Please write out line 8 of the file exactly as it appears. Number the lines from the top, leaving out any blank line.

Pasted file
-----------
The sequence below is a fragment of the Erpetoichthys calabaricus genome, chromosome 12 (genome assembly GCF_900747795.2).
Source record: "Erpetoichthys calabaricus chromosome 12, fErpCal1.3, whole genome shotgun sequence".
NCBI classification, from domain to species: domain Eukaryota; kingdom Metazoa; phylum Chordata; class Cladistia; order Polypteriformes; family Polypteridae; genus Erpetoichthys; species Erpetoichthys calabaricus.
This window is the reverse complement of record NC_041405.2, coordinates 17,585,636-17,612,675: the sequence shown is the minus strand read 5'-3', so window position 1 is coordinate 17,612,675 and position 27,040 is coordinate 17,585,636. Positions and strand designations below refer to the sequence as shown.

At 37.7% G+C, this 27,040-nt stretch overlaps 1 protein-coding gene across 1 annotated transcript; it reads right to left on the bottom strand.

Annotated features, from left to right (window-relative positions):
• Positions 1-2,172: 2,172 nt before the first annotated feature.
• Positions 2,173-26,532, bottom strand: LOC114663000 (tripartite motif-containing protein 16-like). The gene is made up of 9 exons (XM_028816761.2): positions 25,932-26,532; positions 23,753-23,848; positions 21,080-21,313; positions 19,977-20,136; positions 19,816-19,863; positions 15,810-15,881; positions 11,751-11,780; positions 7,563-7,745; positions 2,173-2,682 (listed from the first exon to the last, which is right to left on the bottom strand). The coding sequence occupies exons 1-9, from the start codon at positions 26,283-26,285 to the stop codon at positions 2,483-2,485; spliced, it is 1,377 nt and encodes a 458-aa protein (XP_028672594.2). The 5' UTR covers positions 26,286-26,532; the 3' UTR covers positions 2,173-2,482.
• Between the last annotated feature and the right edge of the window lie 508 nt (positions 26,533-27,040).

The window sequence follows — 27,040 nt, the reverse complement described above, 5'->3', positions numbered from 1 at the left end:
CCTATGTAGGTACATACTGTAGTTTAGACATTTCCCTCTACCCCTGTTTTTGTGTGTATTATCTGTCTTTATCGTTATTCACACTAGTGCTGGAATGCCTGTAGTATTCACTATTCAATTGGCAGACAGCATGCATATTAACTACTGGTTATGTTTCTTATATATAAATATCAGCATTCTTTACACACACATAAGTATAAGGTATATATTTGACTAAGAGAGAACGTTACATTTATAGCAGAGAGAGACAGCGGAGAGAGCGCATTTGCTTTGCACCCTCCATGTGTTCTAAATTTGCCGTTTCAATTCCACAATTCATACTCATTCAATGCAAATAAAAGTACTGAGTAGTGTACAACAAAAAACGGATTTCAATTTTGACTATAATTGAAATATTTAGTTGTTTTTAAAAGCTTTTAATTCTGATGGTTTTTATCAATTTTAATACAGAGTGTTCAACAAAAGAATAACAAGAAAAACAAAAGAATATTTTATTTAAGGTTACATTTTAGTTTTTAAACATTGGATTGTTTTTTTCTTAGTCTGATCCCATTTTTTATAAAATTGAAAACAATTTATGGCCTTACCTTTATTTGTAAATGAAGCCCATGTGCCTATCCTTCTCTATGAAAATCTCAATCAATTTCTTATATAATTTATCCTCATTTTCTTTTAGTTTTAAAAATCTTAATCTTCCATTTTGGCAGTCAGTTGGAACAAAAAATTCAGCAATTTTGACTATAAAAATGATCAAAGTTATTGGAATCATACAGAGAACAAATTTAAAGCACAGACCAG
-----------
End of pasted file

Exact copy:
• Positions 2,173-26,532, bottom strand: LOC114663000 (tripartite motif-containing protein 16-like). The gene is made up of 9 exons (XM_028816761.2): positions 25,932-26,532; positions 23,753-23,848; positions 21,080-21,313; positions 19,977-20,136; positions 19,816-19,863; positions 15,810-15,881; positions 11,751-11,780; positions 7,563-7,745; positions 2,173-2,682 (listed from the first exon to the last, which is right to left on the bottom strand). The coding sequence occupies exons 1-9, from the start codon at positions 26,283-26,285 to the stop codon at positions 2,483-2,485; spliced, it is 1,377 nt and encodes a 458-aa protein (XP_028672594.2). The 5' UTR covers positions 26,286-26,532; the 3' UTR covers positions 2,173-2,482.